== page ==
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Notable contemporary novelist and professor of writing practice Kirsty Gunn (pictured below) appears to be exercised with the length of some of the books currently winning garlands at the Edinburgh International Book Festival and elsewhere. She also seems concerned to link this enthusiasm for length with the uncertain economic climate, and the fundamentally “bourgeois” character of the novel.

Big books are dominating this year’s book festival,” begins her article in The Guardian:

“The economics behind the trend might have something to with it. Recessionary times prefer spectacle to introspection … And big books build confidence, too, a feeling a look-at-me can-do’ism … And now that time spent reading has to compete with films and on-line everything and facebook and twitter … surely that means that big must be more important than ever, to justify all that time they take us away from our PCs?  To justify spending twenty quid or more? A big book must be better value, right? Money well spent?”

Kirsty Gunn, incidentally, is the author of one quite long and very well-regarded novel entitled “The Big Music,” inspired by bagpipe music. (I know how she feels: The Clan Mackintosh’s banner pibroches for great pipes are truly inspiring.) It’s 496 pages in the latest paperback edition.

But—and here’s the rub—”The novel, for all its history of ‘novelty’ as a genre, was created for a leisured bourgeois class with time and money on its hands to read. So in that way, it’s always been conservative at heart—a product of the economy that engendered it, and struggling always, as poetry never does, to break into the realm of dangerous, unpredictable (so potentially un-sellable) art.”

fictionWell was it now? Murasaki Shikibu’s “The Tale of Genji,” often called the world’s first novel and probably composed c.1005-8, was absolutely the product of a leisured class—of aristocrats. Not an honest mercantile capitalist in sight. I’m not sure just how precisely the rice-growing agrarian economy of Heian-era Japan equates to the circumstances of 19th-century industrialization that Kirsty Gunn appears to be alluding to, but it appears to have thrown up an almost identical literary form regardless. And yes, it’s very long.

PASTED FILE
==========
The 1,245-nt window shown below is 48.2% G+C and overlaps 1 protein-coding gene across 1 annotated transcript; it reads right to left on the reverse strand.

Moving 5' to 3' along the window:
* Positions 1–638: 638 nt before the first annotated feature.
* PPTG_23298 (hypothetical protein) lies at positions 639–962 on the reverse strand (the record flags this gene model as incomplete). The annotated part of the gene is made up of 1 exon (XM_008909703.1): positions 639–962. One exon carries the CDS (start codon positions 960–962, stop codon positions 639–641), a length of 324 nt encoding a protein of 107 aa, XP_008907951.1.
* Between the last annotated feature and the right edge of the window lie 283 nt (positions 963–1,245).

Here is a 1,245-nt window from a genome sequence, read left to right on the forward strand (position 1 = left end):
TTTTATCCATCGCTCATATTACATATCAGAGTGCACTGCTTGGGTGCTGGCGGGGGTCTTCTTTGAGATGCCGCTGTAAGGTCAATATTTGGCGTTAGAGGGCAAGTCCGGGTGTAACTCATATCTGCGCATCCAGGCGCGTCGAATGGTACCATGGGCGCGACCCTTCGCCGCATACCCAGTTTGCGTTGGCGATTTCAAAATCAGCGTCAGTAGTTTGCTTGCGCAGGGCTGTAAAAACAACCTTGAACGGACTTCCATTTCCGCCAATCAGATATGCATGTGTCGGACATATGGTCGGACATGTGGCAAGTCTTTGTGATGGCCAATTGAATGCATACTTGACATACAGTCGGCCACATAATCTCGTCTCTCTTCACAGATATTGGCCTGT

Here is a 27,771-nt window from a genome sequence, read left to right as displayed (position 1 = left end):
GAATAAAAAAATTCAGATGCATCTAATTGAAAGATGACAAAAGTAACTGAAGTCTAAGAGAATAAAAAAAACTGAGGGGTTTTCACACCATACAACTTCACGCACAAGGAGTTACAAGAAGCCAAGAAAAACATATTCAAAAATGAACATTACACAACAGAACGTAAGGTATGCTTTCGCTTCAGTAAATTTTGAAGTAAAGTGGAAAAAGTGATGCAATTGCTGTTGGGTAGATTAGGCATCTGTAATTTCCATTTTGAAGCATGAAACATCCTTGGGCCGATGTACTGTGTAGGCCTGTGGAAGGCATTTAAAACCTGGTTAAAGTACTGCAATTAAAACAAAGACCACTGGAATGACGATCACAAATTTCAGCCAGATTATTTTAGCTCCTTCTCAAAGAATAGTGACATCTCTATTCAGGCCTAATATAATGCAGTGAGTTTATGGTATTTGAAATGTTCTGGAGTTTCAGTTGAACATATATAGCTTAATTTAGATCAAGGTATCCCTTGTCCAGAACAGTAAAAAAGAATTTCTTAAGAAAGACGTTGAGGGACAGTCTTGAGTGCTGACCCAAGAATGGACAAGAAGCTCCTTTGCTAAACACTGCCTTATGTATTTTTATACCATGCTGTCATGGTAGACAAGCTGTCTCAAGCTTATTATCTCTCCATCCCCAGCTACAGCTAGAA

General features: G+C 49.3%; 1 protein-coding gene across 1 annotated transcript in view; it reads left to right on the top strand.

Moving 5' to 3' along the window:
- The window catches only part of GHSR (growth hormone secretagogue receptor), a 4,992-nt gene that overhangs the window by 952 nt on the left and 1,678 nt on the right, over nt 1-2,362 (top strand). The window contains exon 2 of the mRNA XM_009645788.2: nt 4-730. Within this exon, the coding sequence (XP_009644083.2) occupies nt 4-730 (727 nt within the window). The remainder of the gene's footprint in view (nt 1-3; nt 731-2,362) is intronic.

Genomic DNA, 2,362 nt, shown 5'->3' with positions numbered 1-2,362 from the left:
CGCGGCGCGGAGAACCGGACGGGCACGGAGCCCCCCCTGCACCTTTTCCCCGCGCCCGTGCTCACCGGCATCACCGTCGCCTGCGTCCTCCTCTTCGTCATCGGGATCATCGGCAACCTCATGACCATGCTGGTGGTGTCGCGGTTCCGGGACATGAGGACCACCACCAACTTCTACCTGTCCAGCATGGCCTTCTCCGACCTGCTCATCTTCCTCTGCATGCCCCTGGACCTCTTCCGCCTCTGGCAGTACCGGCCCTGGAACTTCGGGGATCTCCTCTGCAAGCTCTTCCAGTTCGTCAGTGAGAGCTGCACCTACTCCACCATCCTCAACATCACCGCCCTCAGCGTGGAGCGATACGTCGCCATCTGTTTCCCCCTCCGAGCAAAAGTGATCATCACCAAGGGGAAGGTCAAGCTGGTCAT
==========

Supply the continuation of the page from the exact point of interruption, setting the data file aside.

And of course, aristocrats in societies elsewhere never had a moment’s time off from hunting and harrying peasants to actually have the leisure to read novels. That’s why we had to await the advent of industrial capitalism, with those endless empty hours away from the counting house or cotton mill director’s desk to fill with – long novels.

Admittedly, Kirsty Gunn is arguing less about politics than about the lack of artistic ambition in the bourgeois novel, which, God forbid, was economically compelled to please and entertain its readers. That might convince if it made more sense. What about the heyday of the 18th-century novel, with Samuel Richardson’s “Pamela,” Henry Fielding’s “Tom Jones,” right up to Horace Walpole’s “The Castle of Ortranto”? (Oops, Walpole, 4th Earl of Orford, not especially bourgeois there …) The bourgeois economics of the novel argument doesn’t sit well with the era of the Butcher Cumberland and the Elder Pitt. It also doesn’t do a whole lot to explain why Tennyson and Browing defined Victorian literature at least as much as Dickens.

Personally, I reckon the novel existed well before the advent of a leisured bourgeois class, and hasn’t been dictated by bourgeois attitudes. (Some novels might have been, but Kirsty Gunn says the novel per se.) I also reckon that modern writers can stretch out longer without fear of crushing the toiling masses in the process—I don’t believe that novel length equates to economic conditions in the simplistic way that, say, shoulder pads might be supposed to.

That said, Kirsty Gunn could be right about the influence of the economic trends of the times in one respect. Modern novels could be getting longer because publishing companies have cut back on editorial staff who could urge writers to cut, refine, and hone their creations, and achieve a tighter, sharper result. Now that sounds like a compelling economic argument to me.

 
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